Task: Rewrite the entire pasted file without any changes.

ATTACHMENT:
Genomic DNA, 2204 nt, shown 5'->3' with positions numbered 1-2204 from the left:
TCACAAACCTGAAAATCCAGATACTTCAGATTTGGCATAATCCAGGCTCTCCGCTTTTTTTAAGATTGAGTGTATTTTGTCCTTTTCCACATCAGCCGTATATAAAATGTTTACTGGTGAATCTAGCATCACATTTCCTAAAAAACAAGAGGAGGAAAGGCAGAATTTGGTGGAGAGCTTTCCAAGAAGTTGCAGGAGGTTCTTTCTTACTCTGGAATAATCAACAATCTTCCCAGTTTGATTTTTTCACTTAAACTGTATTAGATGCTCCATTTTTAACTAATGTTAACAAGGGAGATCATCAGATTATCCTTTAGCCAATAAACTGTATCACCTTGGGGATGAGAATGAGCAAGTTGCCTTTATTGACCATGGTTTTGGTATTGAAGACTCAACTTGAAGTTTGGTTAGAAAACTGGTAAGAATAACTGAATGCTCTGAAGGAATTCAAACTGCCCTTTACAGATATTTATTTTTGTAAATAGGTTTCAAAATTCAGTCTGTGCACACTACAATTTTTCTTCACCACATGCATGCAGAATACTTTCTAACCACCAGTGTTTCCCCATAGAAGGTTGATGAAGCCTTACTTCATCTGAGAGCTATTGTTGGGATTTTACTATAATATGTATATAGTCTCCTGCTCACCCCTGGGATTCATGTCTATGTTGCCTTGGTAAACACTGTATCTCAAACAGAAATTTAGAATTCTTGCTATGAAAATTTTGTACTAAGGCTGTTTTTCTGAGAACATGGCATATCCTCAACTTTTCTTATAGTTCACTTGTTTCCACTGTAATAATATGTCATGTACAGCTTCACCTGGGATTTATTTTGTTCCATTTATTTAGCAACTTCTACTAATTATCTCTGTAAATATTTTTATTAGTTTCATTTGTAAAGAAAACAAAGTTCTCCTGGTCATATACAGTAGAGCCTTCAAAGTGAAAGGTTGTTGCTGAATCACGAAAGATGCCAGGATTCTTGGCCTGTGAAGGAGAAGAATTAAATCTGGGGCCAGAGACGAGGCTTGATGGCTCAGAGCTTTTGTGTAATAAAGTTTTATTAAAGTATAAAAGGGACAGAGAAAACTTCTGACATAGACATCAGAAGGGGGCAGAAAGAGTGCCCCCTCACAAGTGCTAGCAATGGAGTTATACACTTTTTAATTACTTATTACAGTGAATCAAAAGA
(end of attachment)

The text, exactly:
Genomic DNA, 2204 nt, shown 5'->3' with positions numbered 1-2204 from the left:
TCACAAACCTGAAAATCCAGATACTTCAGATTTGGCATAATCCAGGCTCTCCGCTTTTTTTAAGATTGAGTGTATTTTGTCCTTTTCCACATCAGCCGTATATAAAATGTTTACTGGTGAATCTAGCATCACATTTCCTAAAAAACAAGAGGAGGAAAGGCAGAATTTGGTGGAGAGCTTTCCAAGAAGTTGCAGGAGGTTCTTTCTTACTCTGGAATAATCAACAATCTTCCCAGTTTGATTTTTTCACTTAAACTGTATTAGATGCTCCATTTTTAACTAATGTTAACAAGGGAGATCATCAGATTATCCTTTAGCCAATAAACTGTATCACCTTGGGGATGAGAATGAGCAAGTTGCCTTTATTGACCATGGTTTTGGTATTGAAGACTCAACTTGAAGTTTGGTTAGAAAACTGGTAAGAATAACTGAATGCTCTGAAGGAATTCAAACTGCCCTTTACAGATATTTATTTTTGTAAATAGGTTTCAAAATTCAGTCTGTGCACACTACAATTTTTCTTCACCACATGCATGCAGAATACTTTCTAACCACCAGTGTTTCCCCATAGAAGGTTGATGAAGCCTTACTTCATCTGAGAGCTATTGTTGGGATTTTACTATAATATGTATATAGTCTCCTGCTCACCCCTGGGATTCATGTCTATGTTGCCTTGGTAAACACTGTATCTCAAACAGAAATTTAGAATTCTTGCTATGAAAATTTTGTACTAAGGCTGTTTTTCTGAGAACATGGCATATCCTCAACTTTTCTTATAGTTCACTTGTTTCCACTGTAATAATATGTCATGTACAGCTTCACCTGGGATTTATTTTGTTCCATTTATTTAGCAACTTCTACTAATTATCTCTGTAAATATTTTTATTAGTTTCATTTGTAAAGAAAACAAAGTTCTCCTGGTCATATACAGTAGAGCCTTCAAAGTGAAAGGTTGTTGCTGAATCACGAAAGATGCCAGGATTCTTGGCCTGTGAAGGAGAAGAATTAAATCTGGGGCCAGAGACGAGGCTTGATGGCTCAGAGCTTTTGTGTAATAAAGTTTTATTAAAGTATAAAAGGGACAGAGAAAACTTCTGACATAGACATCAGAAGGGGGCAGAAAGAGTGCCCCCTCACAAGTGCTAGCAATGGAGTTATACACTTTTTAATTACTTATTACAGTGAATCAAAAGA